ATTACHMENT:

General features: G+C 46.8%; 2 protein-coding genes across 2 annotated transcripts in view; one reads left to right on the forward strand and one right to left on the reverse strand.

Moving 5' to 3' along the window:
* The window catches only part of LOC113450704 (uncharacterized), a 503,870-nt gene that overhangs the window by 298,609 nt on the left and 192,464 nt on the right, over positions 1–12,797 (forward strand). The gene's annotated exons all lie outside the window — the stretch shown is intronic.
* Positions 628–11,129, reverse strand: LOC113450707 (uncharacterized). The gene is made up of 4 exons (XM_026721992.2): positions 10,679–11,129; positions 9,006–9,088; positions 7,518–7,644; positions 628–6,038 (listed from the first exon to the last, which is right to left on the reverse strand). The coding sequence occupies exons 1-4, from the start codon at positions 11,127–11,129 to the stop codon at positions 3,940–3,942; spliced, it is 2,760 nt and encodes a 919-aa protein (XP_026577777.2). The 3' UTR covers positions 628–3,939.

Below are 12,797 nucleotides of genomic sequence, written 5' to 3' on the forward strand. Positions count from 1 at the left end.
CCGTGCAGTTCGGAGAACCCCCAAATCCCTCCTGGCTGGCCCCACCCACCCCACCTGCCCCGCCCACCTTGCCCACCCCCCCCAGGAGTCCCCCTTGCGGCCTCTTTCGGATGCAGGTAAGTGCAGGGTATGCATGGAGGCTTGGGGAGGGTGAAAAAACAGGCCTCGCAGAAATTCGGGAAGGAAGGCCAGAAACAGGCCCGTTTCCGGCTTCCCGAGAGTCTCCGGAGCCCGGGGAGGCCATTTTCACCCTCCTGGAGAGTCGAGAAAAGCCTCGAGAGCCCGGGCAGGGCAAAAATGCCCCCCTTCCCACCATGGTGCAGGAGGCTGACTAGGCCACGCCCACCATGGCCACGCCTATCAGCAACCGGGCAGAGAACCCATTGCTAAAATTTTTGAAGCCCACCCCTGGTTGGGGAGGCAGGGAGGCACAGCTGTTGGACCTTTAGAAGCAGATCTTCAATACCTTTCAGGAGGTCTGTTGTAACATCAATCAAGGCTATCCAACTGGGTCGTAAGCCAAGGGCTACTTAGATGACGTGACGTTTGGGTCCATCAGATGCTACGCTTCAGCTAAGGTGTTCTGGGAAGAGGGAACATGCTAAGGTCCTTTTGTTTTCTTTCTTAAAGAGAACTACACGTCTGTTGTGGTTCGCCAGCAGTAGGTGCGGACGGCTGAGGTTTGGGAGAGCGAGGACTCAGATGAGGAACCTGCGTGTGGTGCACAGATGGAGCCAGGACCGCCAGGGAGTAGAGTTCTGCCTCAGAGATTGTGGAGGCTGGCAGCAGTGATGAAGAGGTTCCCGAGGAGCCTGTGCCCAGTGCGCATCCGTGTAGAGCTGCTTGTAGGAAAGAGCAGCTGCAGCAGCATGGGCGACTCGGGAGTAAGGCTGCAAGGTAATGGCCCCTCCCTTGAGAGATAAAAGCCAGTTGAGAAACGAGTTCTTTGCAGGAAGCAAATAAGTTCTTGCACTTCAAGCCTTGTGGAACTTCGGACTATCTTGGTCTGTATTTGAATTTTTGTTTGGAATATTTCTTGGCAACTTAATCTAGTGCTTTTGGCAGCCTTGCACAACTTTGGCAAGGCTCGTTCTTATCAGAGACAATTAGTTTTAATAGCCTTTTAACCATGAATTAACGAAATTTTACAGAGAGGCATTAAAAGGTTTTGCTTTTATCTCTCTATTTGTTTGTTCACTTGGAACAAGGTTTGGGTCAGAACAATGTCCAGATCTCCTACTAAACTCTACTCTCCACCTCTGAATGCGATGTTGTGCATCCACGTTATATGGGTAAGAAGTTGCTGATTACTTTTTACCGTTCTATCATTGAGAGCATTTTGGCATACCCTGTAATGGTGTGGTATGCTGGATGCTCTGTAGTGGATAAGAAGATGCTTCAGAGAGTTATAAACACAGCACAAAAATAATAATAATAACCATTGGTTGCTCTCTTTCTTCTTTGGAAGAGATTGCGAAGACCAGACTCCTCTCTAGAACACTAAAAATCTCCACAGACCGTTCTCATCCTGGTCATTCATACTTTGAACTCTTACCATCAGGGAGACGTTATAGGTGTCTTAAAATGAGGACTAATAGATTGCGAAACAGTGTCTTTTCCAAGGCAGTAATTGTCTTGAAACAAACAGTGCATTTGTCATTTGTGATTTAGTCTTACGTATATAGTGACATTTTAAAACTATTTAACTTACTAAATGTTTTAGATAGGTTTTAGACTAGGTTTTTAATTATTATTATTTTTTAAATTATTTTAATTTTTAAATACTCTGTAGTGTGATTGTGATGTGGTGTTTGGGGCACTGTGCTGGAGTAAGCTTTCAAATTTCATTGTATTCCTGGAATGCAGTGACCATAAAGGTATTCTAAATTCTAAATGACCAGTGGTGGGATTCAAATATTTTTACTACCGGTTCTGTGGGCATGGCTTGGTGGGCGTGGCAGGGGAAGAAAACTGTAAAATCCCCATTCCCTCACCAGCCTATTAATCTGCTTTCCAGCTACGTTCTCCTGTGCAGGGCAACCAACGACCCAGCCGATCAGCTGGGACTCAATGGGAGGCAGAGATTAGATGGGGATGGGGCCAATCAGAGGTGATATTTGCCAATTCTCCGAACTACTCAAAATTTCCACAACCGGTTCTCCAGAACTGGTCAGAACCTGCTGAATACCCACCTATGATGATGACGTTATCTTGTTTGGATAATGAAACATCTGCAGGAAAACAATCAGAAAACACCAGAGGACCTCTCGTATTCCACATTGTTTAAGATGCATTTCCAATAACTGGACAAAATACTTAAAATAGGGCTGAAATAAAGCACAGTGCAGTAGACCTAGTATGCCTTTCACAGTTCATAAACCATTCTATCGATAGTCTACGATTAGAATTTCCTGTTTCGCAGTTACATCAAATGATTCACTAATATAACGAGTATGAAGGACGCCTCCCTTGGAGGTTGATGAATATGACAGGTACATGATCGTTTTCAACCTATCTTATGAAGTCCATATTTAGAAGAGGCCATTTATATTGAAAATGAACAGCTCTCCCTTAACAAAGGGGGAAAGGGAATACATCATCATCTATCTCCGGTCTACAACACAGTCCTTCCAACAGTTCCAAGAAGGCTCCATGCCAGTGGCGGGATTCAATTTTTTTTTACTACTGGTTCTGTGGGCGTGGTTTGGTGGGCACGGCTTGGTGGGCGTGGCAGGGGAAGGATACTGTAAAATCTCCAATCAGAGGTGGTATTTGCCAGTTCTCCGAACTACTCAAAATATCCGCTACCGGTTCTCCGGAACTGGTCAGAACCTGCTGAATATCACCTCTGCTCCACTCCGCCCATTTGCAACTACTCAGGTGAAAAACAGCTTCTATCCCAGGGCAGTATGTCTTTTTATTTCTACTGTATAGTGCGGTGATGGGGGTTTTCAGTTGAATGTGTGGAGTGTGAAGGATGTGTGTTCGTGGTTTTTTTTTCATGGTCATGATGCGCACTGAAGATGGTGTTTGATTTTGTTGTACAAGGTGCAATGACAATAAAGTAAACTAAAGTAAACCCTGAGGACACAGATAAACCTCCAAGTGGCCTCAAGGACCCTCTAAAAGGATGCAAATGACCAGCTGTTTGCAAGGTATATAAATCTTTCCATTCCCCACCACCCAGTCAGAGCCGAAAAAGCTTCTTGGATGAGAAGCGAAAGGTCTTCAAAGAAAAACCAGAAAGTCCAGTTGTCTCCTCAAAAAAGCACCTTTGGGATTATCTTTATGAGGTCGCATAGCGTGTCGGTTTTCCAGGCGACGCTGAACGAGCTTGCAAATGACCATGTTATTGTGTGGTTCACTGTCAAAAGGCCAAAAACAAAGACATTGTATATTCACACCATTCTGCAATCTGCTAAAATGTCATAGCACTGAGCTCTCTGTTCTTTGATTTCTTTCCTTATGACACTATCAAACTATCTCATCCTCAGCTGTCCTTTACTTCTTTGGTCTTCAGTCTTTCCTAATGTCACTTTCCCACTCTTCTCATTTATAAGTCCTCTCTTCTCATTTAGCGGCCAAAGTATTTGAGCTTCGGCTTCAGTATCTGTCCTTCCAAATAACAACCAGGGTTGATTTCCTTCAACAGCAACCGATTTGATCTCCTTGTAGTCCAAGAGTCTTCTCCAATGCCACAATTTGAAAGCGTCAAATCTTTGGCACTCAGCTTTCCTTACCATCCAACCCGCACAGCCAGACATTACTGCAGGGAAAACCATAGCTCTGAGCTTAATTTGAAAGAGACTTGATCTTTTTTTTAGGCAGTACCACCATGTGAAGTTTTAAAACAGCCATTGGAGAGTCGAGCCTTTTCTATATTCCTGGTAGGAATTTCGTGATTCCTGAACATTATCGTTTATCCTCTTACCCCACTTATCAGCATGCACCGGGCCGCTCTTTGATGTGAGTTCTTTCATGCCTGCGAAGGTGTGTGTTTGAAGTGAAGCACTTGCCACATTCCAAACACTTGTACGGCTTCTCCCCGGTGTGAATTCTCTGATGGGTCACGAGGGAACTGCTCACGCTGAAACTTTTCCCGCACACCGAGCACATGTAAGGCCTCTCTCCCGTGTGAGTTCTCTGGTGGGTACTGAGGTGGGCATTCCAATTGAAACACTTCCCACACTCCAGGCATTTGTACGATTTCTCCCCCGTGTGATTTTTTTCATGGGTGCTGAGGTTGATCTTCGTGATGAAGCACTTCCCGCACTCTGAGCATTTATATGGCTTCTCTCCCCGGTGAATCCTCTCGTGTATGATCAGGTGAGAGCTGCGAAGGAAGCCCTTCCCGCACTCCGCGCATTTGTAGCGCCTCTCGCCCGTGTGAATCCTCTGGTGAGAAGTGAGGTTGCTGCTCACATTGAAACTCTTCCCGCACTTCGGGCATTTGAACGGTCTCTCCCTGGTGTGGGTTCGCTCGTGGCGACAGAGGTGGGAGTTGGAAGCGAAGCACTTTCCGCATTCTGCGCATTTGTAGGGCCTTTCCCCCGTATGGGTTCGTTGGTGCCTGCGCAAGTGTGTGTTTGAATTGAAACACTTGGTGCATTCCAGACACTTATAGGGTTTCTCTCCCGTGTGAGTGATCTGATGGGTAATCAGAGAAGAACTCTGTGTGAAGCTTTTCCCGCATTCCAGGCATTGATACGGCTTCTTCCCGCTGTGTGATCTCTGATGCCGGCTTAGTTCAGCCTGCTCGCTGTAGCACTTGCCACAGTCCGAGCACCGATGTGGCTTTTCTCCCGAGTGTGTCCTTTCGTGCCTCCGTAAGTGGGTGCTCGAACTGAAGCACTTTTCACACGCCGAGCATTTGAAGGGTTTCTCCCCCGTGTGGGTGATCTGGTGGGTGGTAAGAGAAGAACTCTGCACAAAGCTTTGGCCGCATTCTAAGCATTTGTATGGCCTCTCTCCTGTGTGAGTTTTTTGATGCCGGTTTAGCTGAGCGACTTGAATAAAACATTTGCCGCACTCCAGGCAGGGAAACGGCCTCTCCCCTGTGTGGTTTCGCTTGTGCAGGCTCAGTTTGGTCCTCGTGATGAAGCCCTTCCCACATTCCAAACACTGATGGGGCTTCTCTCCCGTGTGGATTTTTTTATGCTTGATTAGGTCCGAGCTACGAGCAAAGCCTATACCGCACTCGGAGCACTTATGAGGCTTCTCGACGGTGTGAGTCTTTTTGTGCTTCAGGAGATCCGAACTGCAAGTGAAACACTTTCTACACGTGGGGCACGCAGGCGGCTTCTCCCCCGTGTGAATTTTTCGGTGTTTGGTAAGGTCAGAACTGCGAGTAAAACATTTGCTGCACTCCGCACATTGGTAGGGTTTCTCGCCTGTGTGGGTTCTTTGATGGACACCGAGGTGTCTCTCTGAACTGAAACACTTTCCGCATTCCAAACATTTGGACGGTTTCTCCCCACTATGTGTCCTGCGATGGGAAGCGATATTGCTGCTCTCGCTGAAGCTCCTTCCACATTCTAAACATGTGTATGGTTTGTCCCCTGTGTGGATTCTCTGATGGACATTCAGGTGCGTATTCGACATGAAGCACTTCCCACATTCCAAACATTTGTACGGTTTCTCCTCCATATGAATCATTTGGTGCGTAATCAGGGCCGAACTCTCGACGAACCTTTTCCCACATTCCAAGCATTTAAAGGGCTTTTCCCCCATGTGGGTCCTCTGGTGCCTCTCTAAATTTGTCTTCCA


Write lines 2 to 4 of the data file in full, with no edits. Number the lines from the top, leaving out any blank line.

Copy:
Moving 5' to 3' along the window:
* The window catches only part of LOC113450704 (uncharacterized), a 503,870-nt gene that overhangs the window by 298,609 nt on the left and 192,464 nt on the right, over positions 1–12,797 (forward strand). The gene's annotated exons all lie outside the window — the stretch shown is intronic.
* Positions 628–11,129, reverse strand: LOC113450707 (uncharacterized). The gene is made up of 4 exons (XM_026721992.2): positions 10,679–11,129; positions 9,006–9,088; positions 7,518–7,644; positions 628–6,038 (listed from the first exon to the last, which is right to left on the reverse strand). The coding sequence occupies exons 1-4, from the start codon at positions 11,127–11,129 to the stop codon at positions 3,940–3,942; spliced, it is 2,760 nt and encodes a 919-aa protein (XP_026577777.2). The 3' UTR covers positions 628–3,939.